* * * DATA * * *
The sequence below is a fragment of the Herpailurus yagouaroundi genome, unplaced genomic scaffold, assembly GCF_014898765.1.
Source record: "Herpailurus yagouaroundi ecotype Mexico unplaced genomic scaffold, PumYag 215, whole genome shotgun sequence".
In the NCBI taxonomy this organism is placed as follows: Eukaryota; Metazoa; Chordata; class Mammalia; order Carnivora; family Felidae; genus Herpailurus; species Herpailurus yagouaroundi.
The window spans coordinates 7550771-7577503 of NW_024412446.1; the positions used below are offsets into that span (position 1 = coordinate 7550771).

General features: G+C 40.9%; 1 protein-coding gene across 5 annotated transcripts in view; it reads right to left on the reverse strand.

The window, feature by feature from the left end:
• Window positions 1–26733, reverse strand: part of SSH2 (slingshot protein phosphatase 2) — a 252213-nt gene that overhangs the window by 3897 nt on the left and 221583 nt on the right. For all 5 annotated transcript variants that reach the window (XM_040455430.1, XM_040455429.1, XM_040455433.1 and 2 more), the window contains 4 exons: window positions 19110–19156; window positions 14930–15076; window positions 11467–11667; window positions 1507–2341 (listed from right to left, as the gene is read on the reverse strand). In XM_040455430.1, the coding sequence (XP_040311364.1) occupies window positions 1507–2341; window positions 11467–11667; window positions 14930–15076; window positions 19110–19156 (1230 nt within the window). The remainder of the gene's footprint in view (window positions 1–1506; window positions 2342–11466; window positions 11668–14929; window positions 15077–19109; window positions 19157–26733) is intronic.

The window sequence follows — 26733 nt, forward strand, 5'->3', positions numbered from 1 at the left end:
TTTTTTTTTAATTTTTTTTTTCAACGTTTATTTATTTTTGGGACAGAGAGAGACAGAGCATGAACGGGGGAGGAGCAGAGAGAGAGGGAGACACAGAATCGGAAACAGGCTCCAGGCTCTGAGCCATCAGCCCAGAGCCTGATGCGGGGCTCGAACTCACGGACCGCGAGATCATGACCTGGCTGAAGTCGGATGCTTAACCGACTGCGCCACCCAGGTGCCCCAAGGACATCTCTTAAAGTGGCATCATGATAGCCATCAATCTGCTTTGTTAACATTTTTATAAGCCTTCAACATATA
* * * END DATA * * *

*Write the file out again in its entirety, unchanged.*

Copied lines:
The sequence below is a fragment of the Herpailurus yagouaroundi genome, unplaced genomic scaffold, assembly GCF_014898765.1.
Source record: "Herpailurus yagouaroundi ecotype Mexico unplaced genomic scaffold, PumYag 215, whole genome shotgun sequence".
In the NCBI taxonomy this organism is placed as follows: Eukaryota; Metazoa; Chordata; class Mammalia; order Carnivora; family Felidae; genus Herpailurus; species Herpailurus yagouaroundi.
The window spans coordinates 7550771-7577503 of NW_024412446.1; the positions used below are offsets into that span (position 1 = coordinate 7550771).

General features: G+C 40.9%; 1 protein-coding gene across 5 annotated transcripts in view; it reads right to left on the reverse strand.

The window, feature by feature from the left end:
• Window positions 1–26733, reverse strand: part of SSH2 (slingshot protein phosphatase 2) — a 252213-nt gene that overhangs the window by 3897 nt on the left and 221583 nt on the right. For all 5 annotated transcript variants that reach the window (XM_040455430.1, XM_040455429.1, XM_040455433.1 and 2 more), the window contains 4 exons: window positions 19110–19156; window positions 14930–15076; window positions 11467–11667; window positions 1507–2341 (listed from right to left, as the gene is read on the reverse strand). In XM_040455430.1, the coding sequence (XP_040311364.1) occupies window positions 1507–2341; window positions 11467–11667; window positions 14930–15076; window positions 19110–19156 (1230 nt within the window). The remainder of the gene's footprint in view (window positions 1–1506; window positions 2342–11466; window positions 11668–14929; window positions 15077–19109; window positions 19157–26733) is intronic.

The window sequence follows — 26733 nt, forward strand, 5'->3', positions numbered from 1 at the left end:
TTTTTTTTTAATTTTTTTTTTCAACGTTTATTTATTTTTGGGACAGAGAGAGACAGAGCATGAACGGGGGAGGAGCAGAGAGAGAGGGAGACACAGAATCGGAAACAGGCTCCAGGCTCTGAGCCATCAGCCCAGAGCCTGATGCGGGGCTCGAACTCACGGACCGCGAGATCATGACCTGGCTGAAGTCGGATGCTTAACCGACTGCGCCACCCAGGTGCCCCAAGGACATCTCTTAAAGTGGCATCATGATAGCCATCAATCTGCTTTGTTAACATTTTTATAAGCCTTCAACATATA